Jamora added interim MIWD general manager Engr. Edwin Reyes will only stay on a temporary basis “until we have finished the internal audit of the project.”
“Engr. Le Jayme Jalbuena is still the general manager but for the meantime, he is giving way for our people for the audit. This is purely a managerial matter since it was the MIWD board of directors that requested for our help,” Jamora said. (Published in The Gaurdian-Western Visayas, November 10, 2005 issue)
Molo robbery confuses cops, too
By Francis Allan L. Angelo
EVEN the police are confused if what really happened during the Monday evening robbery of a collector of a chain of gasoline pump stations at Barangay East Timawa, Molo, Iloilo City.
Inspector Frankie Lugo, Molo PNP chief, said they are also wondering why collector-cum-driver Anthony Biscayda (not Viscaya as earlier reported), 34, of Escarilla Subdivision, Mandurriao, Iloilo told two versions of the heist.
Biscayda is the collector of the Santos chain of Shell gas stations.
Worse, the person whom Biscayda recognized as one of the robbers is presently detained for possession of illegal drugs.
Lugo said they are carefully investigating the two versions of the incident by Biscayda.
In several media interviews right after the incident, Biscayda said one of the suspects already held him at gunpoint after getting the day’s collection at their outlet at Ledesma-Mabini Streets, Iloilo City Proper.
The suspect then told him to proceed with his collection chores at Ledesma-Jalandoni and East Timawa outlets.
Biscayda said the robbers carted away more than P100,000 in cash.
But in the Molo police blotter report, Biscayda said he was already on his way to the East Timawa pump station when the robbers on board a white taxi blocked his path near the Iloilo Doctors’ Hospital.
One of the suspects armed with a caliber .45 pistol forcibly opened the van and told Biscayda to proceed to the Timawa station.
At the said gasoline outlet, three more suspects emerged and took away all the collection money.
The suspects even forced the station attendants to go under the benches to prevent them from fighting back.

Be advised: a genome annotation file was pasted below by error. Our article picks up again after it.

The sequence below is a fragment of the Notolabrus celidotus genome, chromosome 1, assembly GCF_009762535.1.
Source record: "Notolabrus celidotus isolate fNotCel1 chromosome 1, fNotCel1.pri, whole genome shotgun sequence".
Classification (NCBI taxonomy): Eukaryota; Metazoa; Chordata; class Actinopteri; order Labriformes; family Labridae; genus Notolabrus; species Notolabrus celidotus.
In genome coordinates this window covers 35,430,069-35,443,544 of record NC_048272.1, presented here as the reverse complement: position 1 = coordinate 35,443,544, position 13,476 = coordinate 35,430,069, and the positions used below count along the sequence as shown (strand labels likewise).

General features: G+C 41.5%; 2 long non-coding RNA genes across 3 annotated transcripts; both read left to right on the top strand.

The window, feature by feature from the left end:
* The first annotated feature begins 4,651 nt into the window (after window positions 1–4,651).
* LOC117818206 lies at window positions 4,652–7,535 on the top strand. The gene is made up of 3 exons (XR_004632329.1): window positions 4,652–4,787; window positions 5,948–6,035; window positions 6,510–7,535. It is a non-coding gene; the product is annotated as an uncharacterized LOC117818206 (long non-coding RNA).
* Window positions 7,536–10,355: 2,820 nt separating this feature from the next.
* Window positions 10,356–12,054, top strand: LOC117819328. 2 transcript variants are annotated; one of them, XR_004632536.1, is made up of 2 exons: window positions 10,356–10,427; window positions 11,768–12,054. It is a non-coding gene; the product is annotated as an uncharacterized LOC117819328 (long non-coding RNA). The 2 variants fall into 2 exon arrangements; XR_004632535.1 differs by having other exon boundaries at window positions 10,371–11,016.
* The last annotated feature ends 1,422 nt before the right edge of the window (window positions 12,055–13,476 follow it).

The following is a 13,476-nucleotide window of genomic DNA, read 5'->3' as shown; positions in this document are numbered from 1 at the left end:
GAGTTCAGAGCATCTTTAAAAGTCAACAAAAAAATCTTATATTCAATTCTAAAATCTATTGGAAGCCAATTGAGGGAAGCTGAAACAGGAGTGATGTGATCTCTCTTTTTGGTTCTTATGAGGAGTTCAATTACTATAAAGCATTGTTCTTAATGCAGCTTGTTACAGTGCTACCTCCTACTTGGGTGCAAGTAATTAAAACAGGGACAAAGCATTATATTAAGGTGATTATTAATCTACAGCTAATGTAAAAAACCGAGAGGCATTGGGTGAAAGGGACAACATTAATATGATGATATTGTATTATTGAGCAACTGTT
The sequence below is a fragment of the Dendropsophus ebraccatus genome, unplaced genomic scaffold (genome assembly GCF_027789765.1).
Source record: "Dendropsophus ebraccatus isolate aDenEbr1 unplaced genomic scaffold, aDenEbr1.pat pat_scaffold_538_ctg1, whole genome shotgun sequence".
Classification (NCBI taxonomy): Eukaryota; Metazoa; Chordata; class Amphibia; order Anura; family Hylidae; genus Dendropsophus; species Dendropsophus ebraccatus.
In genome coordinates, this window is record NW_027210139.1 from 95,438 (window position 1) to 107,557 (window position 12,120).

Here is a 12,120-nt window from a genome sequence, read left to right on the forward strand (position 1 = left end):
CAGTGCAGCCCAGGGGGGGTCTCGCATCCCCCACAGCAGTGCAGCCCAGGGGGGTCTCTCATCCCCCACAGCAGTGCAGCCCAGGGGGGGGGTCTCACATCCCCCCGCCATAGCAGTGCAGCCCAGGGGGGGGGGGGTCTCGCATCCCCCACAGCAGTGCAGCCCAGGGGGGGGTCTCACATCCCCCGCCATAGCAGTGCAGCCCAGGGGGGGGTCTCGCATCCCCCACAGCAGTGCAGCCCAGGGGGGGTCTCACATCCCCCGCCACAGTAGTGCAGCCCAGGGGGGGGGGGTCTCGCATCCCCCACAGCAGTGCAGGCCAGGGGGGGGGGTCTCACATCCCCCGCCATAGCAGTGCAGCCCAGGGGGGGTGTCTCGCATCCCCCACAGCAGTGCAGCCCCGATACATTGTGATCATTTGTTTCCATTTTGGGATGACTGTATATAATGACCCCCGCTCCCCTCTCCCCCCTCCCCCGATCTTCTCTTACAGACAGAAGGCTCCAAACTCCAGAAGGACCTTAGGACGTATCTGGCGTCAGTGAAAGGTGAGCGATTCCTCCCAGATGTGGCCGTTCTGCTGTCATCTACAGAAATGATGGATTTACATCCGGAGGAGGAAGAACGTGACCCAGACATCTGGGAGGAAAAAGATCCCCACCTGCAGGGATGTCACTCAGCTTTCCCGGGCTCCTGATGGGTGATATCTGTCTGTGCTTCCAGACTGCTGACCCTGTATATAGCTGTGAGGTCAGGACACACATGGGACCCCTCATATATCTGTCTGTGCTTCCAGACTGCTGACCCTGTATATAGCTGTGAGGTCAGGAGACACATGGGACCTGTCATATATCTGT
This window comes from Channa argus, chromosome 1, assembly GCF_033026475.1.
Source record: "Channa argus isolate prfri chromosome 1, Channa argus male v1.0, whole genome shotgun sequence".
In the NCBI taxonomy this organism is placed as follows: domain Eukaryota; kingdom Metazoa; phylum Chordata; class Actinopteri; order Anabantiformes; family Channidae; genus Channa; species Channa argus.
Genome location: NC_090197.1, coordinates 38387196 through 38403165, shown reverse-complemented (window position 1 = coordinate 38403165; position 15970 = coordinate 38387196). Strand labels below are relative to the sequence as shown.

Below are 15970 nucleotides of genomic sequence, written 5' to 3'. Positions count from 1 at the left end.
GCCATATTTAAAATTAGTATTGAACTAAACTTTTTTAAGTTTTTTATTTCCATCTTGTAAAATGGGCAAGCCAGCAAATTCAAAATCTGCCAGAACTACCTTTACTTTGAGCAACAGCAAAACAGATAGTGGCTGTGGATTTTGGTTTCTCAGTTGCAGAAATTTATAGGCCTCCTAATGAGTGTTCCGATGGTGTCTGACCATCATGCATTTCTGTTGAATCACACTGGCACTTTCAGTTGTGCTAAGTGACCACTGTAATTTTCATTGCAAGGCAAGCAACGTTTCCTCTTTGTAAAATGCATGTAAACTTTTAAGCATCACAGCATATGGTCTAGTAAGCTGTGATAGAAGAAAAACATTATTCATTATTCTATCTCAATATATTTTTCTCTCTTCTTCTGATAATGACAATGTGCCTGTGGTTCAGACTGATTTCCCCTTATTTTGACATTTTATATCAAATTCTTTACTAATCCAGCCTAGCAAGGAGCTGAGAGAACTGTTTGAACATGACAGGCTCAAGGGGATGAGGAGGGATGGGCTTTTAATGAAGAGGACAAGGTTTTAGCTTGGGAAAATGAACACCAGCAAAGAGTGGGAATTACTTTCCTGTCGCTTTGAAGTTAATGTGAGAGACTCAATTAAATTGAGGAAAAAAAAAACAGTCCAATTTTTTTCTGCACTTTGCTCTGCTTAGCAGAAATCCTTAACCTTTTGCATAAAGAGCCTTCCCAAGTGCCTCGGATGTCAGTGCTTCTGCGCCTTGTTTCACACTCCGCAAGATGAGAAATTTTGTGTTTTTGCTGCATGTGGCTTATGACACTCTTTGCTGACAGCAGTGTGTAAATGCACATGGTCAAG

The four robbers fled from the scene on board the same white taxi.
Biscayda said he failed to take note of the taxi’s plate number since it was parked at a dark portion of the crime scene.
At the Molo PNP yesterday, Biscayda recognized a certain Gilbert Hortillas from the rogues’ gallery as one of the suspects.
Hortillas is a resident of Barangay San Vicente, Jaro, Iloilo City. But his relatives said it is impossible for Hortillas to join in the robbery since he is presently detained at the Bureau of Jail Management and Penology (BJMP) district jail in Barangay Ungka, Jaro, Iloilo City.
Hortillas was arrested last October for possession of shabu at Barangay Bakhaw, Mandurriao, Iloilo City.
Chief Insp. Amelito Fuentes, BJMP district jail warden, confirmed Hortillas is one of their inmates.
“He has been detained at Selda 1 since last week so it is impossible for him to get out of prison without any court clearance. Maybe the suspect in the robbery was just a look alike of Hortillas,” Fuentes said.
In an interview with Bombo Radyo reporter Edwin Laruan, Hortillas denied involvement in the heist “since I am here inside the jail.”
Hortillas added he has never been involved in any robbery case before.
Insp. Lugo said they will dig deeper into the case particularly on the inconsistencies in Biscayda’s statements.
Police have also identified other suspects but Lugo declined to name them pending their investigation.
Lugo said they make Biscayda identify Hortillas in person to ascertain the former’s claim. (Published in The Gaurdian-Western Visayas, November 10, 2005 issue)